It's teacher hunting season!

Thursday, September 24, 2009

Shame of the City I: record overcrowding: the flipside of refusal to hire teachers

Record numbers of classes are experienced overcrowding.
From the Queens Gazette, "Queens High Schools Reported 3,399 Oversize Classes, With Forest Hills Topping The List," September 23, 2009
As the 2009-2010 school year began, almost 7,500 classes in the city’s elementary, intermediate and high schools exceeded the contracted class size limit, leaving an estimated 225,000 students in an oversize class for all or part of each day, according to a survey by the United Federation of Teachers of its members.

The annual survey found that as September 18, 2009 there were at least 1,969 oversize classes in elementary, middle and intermediate schools. With at least 5,450 such classes in high schools the current total of oversize classes is 7,419.

Queens high schools had 3,399 oversize classes . . .

Come on! Let's do the math, and use some common sense. Classes are crowded because the city has not hired enough teachers. (More teachers = more classes = less crowded classrooms, for a better experience for students.) Yet, the city has maintained an ideology that older teachers (and well-paid) are bad. And suddenly the Department of Education is supposedly trying to reverse its gears and hire experienced teachers. Yet, as earlier posts this week reported, the number of ATRs seeking classrooms far exceed the number of the posts that principals were willing to publicly interview for.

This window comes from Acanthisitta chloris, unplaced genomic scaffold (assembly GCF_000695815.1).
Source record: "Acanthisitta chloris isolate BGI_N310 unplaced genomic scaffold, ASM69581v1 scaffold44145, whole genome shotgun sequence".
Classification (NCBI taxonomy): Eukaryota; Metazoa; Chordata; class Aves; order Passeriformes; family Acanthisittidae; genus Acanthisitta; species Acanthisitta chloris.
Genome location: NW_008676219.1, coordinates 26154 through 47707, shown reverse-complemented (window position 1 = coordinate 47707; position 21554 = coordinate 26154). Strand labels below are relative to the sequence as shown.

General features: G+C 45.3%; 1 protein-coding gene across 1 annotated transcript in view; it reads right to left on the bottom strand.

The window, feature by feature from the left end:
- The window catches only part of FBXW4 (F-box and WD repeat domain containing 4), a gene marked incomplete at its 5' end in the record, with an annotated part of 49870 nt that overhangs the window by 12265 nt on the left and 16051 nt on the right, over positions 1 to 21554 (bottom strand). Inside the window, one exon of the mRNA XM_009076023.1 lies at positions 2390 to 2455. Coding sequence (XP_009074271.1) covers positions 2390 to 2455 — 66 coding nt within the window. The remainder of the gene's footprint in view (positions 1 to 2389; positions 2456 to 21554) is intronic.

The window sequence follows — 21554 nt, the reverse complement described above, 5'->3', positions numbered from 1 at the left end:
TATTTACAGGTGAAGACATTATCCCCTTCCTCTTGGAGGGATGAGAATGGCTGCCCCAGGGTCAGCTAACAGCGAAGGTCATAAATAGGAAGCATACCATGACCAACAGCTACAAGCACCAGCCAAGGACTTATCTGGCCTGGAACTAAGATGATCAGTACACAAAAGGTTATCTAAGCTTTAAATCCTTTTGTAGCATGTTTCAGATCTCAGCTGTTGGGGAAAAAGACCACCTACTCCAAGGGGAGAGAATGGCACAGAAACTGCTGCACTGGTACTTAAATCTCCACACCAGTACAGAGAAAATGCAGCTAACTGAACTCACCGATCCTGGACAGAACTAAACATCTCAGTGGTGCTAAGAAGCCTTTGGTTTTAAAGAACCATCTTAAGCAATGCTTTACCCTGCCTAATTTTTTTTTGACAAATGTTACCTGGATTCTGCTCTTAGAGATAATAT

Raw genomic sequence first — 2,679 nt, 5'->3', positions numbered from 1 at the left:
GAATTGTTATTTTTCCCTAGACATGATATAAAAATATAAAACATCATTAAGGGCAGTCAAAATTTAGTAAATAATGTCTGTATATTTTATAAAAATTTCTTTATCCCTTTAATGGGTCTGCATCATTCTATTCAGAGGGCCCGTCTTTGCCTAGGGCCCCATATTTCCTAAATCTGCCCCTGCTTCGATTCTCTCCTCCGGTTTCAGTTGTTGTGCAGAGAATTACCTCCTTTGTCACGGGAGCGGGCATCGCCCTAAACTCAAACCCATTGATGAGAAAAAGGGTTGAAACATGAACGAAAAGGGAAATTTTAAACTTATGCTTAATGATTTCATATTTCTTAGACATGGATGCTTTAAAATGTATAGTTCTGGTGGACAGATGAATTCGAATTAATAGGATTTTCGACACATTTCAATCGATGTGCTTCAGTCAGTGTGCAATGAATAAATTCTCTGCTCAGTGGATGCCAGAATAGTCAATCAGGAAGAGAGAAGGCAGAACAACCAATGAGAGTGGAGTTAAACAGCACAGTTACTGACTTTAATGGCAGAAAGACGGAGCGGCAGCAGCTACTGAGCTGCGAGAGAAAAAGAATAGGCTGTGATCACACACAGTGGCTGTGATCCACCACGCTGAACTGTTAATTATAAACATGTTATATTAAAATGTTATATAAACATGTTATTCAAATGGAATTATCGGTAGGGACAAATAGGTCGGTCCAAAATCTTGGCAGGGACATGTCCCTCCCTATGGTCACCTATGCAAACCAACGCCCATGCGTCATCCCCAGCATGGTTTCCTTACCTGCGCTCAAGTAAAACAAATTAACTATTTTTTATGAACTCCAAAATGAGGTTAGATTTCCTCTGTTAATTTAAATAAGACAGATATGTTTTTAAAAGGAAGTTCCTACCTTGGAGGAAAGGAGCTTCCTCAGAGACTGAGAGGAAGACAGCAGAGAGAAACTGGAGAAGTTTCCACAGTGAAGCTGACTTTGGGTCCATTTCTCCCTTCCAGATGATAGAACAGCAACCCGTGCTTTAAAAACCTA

Beth Fertig at WNYC closed her article ("Teacher Union: Overcrowding Worse Than Estimated", September 21, 2009) with the typical NYC Department of Education response to overcrowding:
The department of education says it still expects class sizes to drop as enrollment stabilizes. It says only 20 percent of class size grievances last year reached an arbitrator.

As I have stated earlier the media has a responsibility to exercise some critical thinking. They need to probe the city: just what is involved in "stabilizing" the classes??

At worst, this is a worst, students will give up and drop out (not show up). The better scenario is the that the city will actually hire more teachers and create more classes.

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